World Bulletin / News Desk
Trucks loaded with women, children, mattresses and bags of rice rolled into a refugee camp in India's northeastern Assam state on Thursday, as security forces tried to stamp out the worst communal violence in a decade with shoot-on-sight orders.
The death toll from clashes between Bodo tribespeople and Muslim settlers rose to 40 overnight, police said, after four more bodies were found. Police also opened fire on groups armed with sticks and spears for violating a curfew.
Fearing for their lives, tens of thousands of Muslims and Bodos have fled their homes in remote hamlets along the border with Bhutan, and sought shelter in camps in larger towns. Roving armed bands have set ablaze hundreds of tin-roofed homes, many made of hay and clay, in the nearly week-long orgy of violence.
Local officials estimate 150,000 people have been displaced by the fighting. The relief camp in a school in the town of Bijni is just one of nearly 60 hastily set up to cope with the flood of refugees, officials said.
Many of the camps lack food, water and security. Angry refugees surrounded a group of state lawmakers visiting the Bijni camp on Wednesday and demanded they take action.
"Go back, go back," they chanted.
"There is no security at all," complained Habibur Rahman, 45, who fled to the camp earlier this week along with his parents, sister, wife and daughter.
Prime Minister Manmohan Singh, who represents Assam in parliament's upper house, may fly to the area on Saturday, his office said.
Ringed by China, Myanmar, Bangladesh and Bhutan, India's northeast is home to more than 200 ethnic and tribal groups and has been racked by separatist revolts since India's independence from Britain in 1947.
In recent years, Hindu and Christian tribes have increased violence against settlers from mostly Muslim Bangladesh, which neighbours Assam.
The latest violence erupted days after floods killed more than 100 people and left at least 400,000 homeless in Assam.
Bodos have felt marginalised in their homeland by waves of immigration since the 1950s, accusing the central government of allowing the flow of immigrants to win votes from the settlers.
In 1983, at least 2,000 people, mainly Bangladeshi Muslims, were killed in clashes in central Assam.
The violence of the past week has been concentrated in the Kokrajhar and Chirang districts, situated in a narrow strip of land sandwiched between Bhutan and Bangladesh. Both districts were reported to be quiet overnight after army reinforcements were dispatched to help police and paramilitary forces.
But in recent days the pattern has been for attacks to be carried out under the cover of darkness.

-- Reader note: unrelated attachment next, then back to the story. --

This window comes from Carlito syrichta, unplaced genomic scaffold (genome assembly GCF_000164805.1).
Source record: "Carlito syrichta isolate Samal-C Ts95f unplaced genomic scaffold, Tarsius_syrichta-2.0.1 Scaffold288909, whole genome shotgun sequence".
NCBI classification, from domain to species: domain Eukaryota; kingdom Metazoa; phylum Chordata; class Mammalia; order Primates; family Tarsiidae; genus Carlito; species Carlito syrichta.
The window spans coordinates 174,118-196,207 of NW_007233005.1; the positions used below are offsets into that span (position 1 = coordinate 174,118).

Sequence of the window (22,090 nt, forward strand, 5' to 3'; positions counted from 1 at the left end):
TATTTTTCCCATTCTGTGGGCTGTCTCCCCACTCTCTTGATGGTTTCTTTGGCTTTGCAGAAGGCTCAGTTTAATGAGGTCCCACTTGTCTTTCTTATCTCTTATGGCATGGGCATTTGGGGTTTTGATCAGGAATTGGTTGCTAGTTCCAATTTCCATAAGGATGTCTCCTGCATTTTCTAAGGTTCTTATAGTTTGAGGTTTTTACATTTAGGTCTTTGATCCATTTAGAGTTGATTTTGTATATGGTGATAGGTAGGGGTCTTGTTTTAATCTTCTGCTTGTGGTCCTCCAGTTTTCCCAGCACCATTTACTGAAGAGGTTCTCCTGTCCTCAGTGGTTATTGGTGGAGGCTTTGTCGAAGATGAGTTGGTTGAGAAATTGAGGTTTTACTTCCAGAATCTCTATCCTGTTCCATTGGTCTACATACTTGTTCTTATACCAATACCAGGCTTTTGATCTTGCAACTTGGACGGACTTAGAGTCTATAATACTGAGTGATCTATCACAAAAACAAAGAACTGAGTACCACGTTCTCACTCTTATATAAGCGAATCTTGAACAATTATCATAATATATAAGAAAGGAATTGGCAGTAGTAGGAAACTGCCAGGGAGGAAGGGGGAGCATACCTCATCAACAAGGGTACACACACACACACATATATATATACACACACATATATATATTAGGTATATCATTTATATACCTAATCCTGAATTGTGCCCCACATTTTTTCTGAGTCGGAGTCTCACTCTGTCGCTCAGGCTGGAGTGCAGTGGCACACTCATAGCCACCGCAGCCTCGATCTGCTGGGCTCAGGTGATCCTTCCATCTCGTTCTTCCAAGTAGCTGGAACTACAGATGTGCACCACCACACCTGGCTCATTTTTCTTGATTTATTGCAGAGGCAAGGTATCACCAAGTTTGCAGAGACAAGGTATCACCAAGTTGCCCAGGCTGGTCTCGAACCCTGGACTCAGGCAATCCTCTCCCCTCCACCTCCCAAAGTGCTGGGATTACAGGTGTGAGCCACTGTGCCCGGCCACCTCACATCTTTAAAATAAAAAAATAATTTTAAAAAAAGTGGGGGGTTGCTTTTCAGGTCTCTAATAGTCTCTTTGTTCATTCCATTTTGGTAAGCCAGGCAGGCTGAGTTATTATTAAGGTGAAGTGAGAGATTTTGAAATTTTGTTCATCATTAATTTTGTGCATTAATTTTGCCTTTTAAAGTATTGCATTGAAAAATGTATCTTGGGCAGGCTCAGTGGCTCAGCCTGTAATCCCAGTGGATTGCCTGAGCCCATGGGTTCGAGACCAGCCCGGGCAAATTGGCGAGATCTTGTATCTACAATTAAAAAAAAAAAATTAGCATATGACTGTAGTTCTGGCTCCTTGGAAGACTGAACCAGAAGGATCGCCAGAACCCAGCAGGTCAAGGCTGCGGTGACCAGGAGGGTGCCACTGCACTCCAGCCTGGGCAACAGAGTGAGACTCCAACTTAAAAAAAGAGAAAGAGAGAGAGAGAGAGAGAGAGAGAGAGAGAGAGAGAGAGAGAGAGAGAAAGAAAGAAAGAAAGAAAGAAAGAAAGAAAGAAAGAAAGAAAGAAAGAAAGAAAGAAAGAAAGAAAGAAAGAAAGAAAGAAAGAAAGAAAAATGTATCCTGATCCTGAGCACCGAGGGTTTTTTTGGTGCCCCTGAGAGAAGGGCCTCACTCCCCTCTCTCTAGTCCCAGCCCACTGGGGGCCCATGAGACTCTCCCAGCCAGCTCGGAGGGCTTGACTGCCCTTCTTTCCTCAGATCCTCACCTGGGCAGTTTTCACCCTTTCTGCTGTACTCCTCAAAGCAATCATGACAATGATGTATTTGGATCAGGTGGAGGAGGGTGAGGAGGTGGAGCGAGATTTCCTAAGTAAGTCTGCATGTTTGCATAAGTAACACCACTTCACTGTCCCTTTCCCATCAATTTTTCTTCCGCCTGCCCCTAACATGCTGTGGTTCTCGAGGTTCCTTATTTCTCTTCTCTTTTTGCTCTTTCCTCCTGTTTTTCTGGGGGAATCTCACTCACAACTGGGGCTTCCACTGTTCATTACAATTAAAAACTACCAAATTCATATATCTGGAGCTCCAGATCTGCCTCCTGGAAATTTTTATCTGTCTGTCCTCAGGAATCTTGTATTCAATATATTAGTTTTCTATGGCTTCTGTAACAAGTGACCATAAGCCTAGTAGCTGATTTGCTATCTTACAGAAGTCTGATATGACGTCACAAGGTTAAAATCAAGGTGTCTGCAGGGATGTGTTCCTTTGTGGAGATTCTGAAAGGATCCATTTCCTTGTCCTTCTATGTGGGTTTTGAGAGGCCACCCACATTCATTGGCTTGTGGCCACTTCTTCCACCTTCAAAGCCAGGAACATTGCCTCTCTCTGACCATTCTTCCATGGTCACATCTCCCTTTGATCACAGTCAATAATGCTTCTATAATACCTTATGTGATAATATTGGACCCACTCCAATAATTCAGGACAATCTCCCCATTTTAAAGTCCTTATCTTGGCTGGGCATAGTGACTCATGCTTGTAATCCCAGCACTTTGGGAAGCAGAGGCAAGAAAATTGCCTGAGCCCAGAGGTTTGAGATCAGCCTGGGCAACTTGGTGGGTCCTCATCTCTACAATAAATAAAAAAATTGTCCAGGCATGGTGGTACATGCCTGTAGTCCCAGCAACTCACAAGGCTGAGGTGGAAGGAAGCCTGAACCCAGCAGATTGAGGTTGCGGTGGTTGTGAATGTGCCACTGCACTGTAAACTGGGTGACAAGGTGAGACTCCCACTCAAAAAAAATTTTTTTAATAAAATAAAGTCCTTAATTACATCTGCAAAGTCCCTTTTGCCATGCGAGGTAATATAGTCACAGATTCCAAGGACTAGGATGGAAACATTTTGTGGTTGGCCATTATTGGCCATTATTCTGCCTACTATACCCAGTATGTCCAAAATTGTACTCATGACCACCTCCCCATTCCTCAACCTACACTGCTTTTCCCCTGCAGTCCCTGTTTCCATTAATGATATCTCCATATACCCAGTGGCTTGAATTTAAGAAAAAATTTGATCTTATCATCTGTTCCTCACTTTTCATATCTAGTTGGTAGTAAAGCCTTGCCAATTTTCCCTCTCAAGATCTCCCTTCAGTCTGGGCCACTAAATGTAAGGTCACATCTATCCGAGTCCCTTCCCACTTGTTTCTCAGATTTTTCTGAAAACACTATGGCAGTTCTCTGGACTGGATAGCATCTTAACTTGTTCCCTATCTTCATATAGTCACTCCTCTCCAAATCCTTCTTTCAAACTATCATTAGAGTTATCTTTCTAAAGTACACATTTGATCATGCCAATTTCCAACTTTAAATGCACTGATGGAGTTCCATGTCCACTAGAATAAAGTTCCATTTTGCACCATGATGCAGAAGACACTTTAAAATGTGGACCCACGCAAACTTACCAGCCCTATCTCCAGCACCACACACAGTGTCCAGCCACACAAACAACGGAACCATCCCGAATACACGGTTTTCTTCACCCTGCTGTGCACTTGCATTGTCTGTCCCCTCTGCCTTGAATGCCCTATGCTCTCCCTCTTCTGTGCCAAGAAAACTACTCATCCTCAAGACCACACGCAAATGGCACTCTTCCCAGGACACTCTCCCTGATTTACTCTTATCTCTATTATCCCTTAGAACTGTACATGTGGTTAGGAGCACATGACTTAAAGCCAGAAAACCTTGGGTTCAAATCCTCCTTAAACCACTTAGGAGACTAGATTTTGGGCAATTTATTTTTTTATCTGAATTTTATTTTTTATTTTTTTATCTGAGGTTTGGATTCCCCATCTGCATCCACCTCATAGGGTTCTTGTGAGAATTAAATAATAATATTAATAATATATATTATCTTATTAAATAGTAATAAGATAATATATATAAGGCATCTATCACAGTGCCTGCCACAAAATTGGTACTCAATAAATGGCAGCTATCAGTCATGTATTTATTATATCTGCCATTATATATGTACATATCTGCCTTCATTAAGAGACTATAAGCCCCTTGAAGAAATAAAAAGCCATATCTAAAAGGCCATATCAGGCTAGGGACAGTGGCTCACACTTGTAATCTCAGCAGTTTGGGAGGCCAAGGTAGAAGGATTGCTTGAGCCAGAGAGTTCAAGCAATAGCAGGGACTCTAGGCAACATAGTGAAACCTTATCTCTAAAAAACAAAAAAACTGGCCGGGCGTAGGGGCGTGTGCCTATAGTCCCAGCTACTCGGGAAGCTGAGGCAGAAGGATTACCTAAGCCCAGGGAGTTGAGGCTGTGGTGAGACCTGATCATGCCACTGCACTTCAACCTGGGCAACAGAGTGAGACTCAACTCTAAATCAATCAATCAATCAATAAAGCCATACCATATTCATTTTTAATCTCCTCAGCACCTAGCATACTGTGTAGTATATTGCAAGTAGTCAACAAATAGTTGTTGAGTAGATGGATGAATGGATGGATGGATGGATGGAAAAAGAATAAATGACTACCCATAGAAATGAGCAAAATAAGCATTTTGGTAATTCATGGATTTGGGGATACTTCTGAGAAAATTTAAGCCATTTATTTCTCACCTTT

Violence, however, flared in another area, Baska, when police opened fire on a group of Bodos violating the curfew. At least three Bodos were wounded, said L.R. Bishnoi, the top policeman in the state.
In Dhubri district near Kokrajhar a police patrol fired on a group of Muslims, killing at least one, Bishnoi said.
Railway officials said train services between Assam and the rest of India resumed, escorted by "pilot" engines carrying armed guards, after attacks forced a halt earlier this week.
The need for humanitarian aid is rising, particularly in the eastern region of the country
Mob lynching is becoming a serious issue in Nigeria, with many people being killed by what is often described as "jungle justice."
Signaling a possible shift in the peace negotiations, new FARC guerrillas have arrived in Cuba.
Zambia, now seen as a model of African democracy, won independence from the United Kingdom on October 24, 1964.
John Kerry says allegations are "extremely serious."
Kenya and China signed a $3.8-billion deal for the construction of the railway in May
Arrawa Hammad, 14, was shot in the head with live ammunition by an Israeli sniper during clashes in Silwad village
An explosion rocked an army checkpoint in Egypt's restive Sinai Peninsula, leaving 25 soldiers dead and 20 wounded, a military source said.
Mali's Health Minister Ousmane Kone told state television that the patient in the western town of Kayes was a two-year-old girl who had recently arrived from neighbouring Guinea,
Foreign Minister Vesna Pusic says other European countries are preparing to recognize Palestine as well
European Union calls on Turkey to ‘respect’ the Greek Cypriot administration’s 'sovereign rights’ in waters which it claims as its territory.
A reporter covering fighting between Myanmar's army and Karen rebels said to have been shot dead after arrest
Court extends detentions of three people, while five suspects released
Frelimo, which has ruled Mozambique since its independence in 1975, also maintained its majority in the 250-seat parliament.
"It is not acceptable, it an appalling way to behave," a visibly angry Cameron told a news conference in Brussels
The child died from birdshot injuries after security forces dispersed a pro-Morsi rally in the Al-Matarya district northwest of capital Cairo